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bruce lake

Read today the news that the Brucejack Mine have been given an environmental assessment certificate by the British Columbia Ministry of the Environment.   The regulators say construction can begin once they are sure that discharges from water treatment plants will not harm the Unuk River.  Some of the tailings will go back underground; some will go to Brucejack Lake which is apparently “fishless.”  Most of the waste rock will go to the lake.

I read the following in the June 2014 Feasibility Study and Technical Report Update for Pretium Resource Inc. by Tetra Tech.

Approximately 3.5 Mt of waste rock and 8.7 Mt of tailings are anticipated to be deposited in Brucejack Lake over the projected 18-year mine life. Stringent discharge criteria (based on the Metal Mining Effluent Regulations (MMER)) state that the total suspended solids (TSS) concentrations in the outflow at Brucejack Creek must be less than 15 mg/L.

The tailings deposition system has been developed to minimize the concentration of fine suspended solids in the outflow to Brucejack Creek by discharging near the bottom of the lake (at 80 m depth) and under the accumulations of tailings solids.

On the other hand, waste rock with a wide range of particle sizes is to be deposited in the lake by surface dumping from causeways raising the possibility that fine granular material will be introduced to the surface layer of the lake and to the outflow.

Hydrodynamic modelling of Brucejack Lake was carried out by Lorax (2013) to examine the likelihood of the migration of tailings solids into lake surface waters. The results indicated that the potential for elevated TSS levels in surface waters was unlikely if the minimum particle diameter was greater than or equal to 5 µm.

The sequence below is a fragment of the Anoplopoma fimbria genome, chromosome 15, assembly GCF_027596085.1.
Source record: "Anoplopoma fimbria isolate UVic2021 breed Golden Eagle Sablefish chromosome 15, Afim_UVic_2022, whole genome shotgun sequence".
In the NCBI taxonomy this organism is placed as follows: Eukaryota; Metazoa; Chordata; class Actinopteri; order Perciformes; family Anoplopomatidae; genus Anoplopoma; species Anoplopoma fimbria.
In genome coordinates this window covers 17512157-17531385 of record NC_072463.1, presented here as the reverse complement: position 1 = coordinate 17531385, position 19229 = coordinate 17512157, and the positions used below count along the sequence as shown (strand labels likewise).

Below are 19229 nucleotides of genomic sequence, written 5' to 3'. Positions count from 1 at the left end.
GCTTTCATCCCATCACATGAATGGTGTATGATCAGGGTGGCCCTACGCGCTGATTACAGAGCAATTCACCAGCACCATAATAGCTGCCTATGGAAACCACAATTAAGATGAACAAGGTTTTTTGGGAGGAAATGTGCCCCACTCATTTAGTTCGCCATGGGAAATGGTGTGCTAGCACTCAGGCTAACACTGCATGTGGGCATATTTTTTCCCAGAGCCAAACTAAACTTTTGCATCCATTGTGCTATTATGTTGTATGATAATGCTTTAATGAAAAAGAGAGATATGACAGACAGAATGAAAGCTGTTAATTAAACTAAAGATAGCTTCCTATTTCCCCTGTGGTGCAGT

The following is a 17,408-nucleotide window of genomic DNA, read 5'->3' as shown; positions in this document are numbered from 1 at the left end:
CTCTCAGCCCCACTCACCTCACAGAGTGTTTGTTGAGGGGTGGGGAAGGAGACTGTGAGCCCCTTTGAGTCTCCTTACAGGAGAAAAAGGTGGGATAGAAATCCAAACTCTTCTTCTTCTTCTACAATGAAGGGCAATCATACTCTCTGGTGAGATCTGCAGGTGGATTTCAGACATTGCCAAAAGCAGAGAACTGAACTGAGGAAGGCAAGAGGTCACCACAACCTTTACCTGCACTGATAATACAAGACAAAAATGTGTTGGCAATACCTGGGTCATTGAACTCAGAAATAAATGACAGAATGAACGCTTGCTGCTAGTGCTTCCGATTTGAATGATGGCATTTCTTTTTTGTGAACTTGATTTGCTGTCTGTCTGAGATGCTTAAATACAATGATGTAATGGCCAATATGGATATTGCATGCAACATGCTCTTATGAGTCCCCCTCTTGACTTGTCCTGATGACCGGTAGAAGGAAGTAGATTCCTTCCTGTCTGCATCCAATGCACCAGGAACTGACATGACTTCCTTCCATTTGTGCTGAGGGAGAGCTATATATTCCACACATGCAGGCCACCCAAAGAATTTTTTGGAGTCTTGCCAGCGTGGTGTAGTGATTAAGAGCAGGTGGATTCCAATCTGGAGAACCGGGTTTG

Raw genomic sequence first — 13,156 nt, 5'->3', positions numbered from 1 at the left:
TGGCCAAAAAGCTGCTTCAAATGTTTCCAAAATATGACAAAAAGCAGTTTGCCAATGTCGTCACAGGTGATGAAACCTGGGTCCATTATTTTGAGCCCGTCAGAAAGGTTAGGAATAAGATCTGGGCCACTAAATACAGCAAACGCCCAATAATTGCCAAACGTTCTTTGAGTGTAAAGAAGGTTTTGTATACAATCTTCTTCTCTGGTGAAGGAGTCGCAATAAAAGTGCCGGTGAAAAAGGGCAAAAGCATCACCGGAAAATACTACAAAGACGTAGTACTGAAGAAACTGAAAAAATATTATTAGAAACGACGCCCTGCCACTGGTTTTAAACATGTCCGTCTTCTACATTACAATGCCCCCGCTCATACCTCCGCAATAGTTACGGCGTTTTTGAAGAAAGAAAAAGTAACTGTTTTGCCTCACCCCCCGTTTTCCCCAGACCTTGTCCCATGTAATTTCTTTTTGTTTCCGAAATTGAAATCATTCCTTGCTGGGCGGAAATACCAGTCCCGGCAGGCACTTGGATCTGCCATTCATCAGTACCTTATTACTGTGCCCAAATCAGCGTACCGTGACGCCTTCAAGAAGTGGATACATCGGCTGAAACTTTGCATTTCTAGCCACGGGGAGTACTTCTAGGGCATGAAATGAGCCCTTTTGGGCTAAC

However, it will be necessary to control the TSS concentrations at the outlet of Brucejack Lake to meet the MMER regulations. The current design basis for control of suspended solids includes the following:

  •  install one or more lines of turbidity curtains at the outlet of the lake to contain suspended solids
  • install a flow monitoring weir across Brucejack Creek downstream from the lake outlet to facilitate monitoring.

An allowance for site investigation and design of the outflow monitoring weir has been included in the capital cost estimate. As a contingency to the use of turbidity curtains, an outlet control structure was designed to allow storage and release of lake water in a controlled manner.

Review of the storage capacity versus lake level elevation for the outlet control structure indicates that flow from the lake could be stopped for a period ranging from several days (e.g. during freshet) to several tens of days (e.g. during the summer and early fall) depending upon runoff conditions in the lake catchment area.

If you have an idle weekend, you can spend plenty of time reading additional documents at this link.   For me it is off to the MET opera, the Tales of Hoffman, so I will say no more than this seems good news:  a BC mine advancing with a rational tailings and waste rock disposal system.  Good for them.  I hope they succeed.